For further information concerning the compatibility and independence of a system of linear equations, see Gordon, Vorlesungen fiber Invariantentheorie, Bd.
Resultants.-When we are given k homogeneous equations in k variables or k non-homogeneous equations in k - i variables, the equations being independent, it is always possible to derive from them a single equation R = o, where in R the variables do not appear.
R is a function of the coefficients which is called the " resultant " or " eliminant " of the k equations, and the process by which it is obtained is termed " elimination."
We cannot combine the equations so as to eliminate the variables unless on the supposition that the equations are simultaneous, i.e.
Each of them satisfied by a common system of values; hence the equation R =o is derived on this supposition, and the vanishing of R expresses the condition that the equations can be satisfied by a common system of values assigned to the variables.
Resultant Expressible as a Determinant.-From the theory of linear equations it can be gathered that the condition that p linear equations in p variables (homogeneous and independent) may be simultaneously satisfied is expressible as a determinant, viz.
Assuming then 01 to have the coefficients B1, B2,...B,, and f l the coefficients A 1, A21...A,n, we may equate coefficients of like powers of x in the identity, and obtain m+n homogeneous linear equations satisfied by the m+n quantities B1, 2, ...B n, A 1, A 2, ...A m.
Forming the resultant of these equations we evidently obtain the resultant of f and 4,.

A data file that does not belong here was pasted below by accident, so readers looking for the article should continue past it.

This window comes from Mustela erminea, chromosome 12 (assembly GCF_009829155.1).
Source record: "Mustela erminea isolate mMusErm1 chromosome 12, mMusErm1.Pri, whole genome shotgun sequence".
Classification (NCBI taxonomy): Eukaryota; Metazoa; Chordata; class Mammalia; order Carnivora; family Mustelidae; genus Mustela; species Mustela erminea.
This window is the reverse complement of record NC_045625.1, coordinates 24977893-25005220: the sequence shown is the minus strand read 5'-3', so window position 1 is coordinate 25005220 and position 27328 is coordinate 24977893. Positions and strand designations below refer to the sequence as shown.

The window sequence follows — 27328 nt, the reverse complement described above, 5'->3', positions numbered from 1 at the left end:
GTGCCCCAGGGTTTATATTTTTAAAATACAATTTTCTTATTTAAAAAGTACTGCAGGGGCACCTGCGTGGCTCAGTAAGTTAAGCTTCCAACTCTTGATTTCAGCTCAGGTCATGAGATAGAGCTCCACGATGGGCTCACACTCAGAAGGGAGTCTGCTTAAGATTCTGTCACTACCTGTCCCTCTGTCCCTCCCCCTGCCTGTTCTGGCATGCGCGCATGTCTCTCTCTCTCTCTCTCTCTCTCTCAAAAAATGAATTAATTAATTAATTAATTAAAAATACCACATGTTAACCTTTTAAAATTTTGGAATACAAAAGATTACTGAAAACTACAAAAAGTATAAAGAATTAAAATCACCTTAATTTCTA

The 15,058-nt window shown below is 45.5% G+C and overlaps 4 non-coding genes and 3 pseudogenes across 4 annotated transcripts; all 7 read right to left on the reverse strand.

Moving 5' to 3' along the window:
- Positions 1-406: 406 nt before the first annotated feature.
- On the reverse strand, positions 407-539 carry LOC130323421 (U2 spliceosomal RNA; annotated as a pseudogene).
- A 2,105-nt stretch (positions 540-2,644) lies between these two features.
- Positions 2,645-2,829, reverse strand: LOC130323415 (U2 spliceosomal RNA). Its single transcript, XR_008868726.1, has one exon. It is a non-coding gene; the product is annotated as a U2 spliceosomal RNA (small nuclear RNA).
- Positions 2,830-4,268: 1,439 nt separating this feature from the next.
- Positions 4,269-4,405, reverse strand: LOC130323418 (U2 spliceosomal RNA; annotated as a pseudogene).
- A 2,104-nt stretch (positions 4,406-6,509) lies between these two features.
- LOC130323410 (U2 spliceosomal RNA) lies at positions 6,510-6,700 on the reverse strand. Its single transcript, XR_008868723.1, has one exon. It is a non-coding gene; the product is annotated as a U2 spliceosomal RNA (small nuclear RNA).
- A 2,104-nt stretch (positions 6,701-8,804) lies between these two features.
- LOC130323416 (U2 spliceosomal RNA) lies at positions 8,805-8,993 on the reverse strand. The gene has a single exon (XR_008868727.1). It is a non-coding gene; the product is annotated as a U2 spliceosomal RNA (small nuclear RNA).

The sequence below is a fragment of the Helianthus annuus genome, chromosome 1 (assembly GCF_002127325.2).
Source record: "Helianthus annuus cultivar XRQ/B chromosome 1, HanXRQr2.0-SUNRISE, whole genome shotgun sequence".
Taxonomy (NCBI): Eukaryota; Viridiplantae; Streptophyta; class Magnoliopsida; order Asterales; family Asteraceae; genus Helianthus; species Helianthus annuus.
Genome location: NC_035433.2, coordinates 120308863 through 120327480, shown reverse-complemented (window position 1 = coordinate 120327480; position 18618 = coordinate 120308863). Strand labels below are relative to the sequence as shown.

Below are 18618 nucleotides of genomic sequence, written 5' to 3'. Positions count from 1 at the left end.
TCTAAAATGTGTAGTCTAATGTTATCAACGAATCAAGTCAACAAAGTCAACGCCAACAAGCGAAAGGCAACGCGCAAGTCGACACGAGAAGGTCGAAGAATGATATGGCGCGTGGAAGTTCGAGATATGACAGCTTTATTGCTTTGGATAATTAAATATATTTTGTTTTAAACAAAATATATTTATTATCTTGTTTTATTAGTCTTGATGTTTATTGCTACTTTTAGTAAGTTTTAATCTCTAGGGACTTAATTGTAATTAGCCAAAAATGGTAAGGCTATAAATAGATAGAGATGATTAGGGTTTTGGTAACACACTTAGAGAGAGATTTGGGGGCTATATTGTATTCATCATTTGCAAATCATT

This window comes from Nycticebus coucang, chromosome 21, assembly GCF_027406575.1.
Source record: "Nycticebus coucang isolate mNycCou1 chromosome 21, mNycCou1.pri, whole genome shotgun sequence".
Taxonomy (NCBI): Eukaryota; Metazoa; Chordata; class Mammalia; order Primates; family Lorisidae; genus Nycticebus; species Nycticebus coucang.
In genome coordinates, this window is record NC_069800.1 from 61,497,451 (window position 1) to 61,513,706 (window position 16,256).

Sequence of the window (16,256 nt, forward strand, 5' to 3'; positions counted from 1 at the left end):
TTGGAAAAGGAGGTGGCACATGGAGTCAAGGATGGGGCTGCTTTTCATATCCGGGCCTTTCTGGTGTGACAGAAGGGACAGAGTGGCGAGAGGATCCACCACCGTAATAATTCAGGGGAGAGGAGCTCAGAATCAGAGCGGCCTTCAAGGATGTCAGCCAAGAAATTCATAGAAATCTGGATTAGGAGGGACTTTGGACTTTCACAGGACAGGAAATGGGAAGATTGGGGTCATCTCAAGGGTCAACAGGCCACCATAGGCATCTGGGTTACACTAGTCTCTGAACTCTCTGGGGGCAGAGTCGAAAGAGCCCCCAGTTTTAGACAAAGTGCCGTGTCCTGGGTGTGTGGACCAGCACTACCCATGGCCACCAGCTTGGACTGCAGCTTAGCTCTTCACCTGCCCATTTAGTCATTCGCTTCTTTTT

In pure algebra Descartes expounded and illustrated the general methods of solving equations up to those of the fourth degree (and believed that his method could go beyond), stated the law which connects the positive and negative roots of an equation with the changes of sign in the consecutive terms, and introduced the method of indeterminate coefficients for the solution of equations.'
He showed that the heat motion of particles, which is too small to be perceptible when these particles are large, and which cannot be observed in molecules since these themselves are too small, must be perceptible when the particles are just large enough to be visible and gave complete equations which enable the masses themselves to be deduced from the motions of these particles.
Only then, expressing known historic facts by equations and comparing the relative significance of this factor, can we hope to define the unknown.
The well-known Treatise on Differential Equations appeared in 1859, and was followed, the next year, by a Treatise on the Calculus of Finite Differences, designed to serve as a sequel to the former work.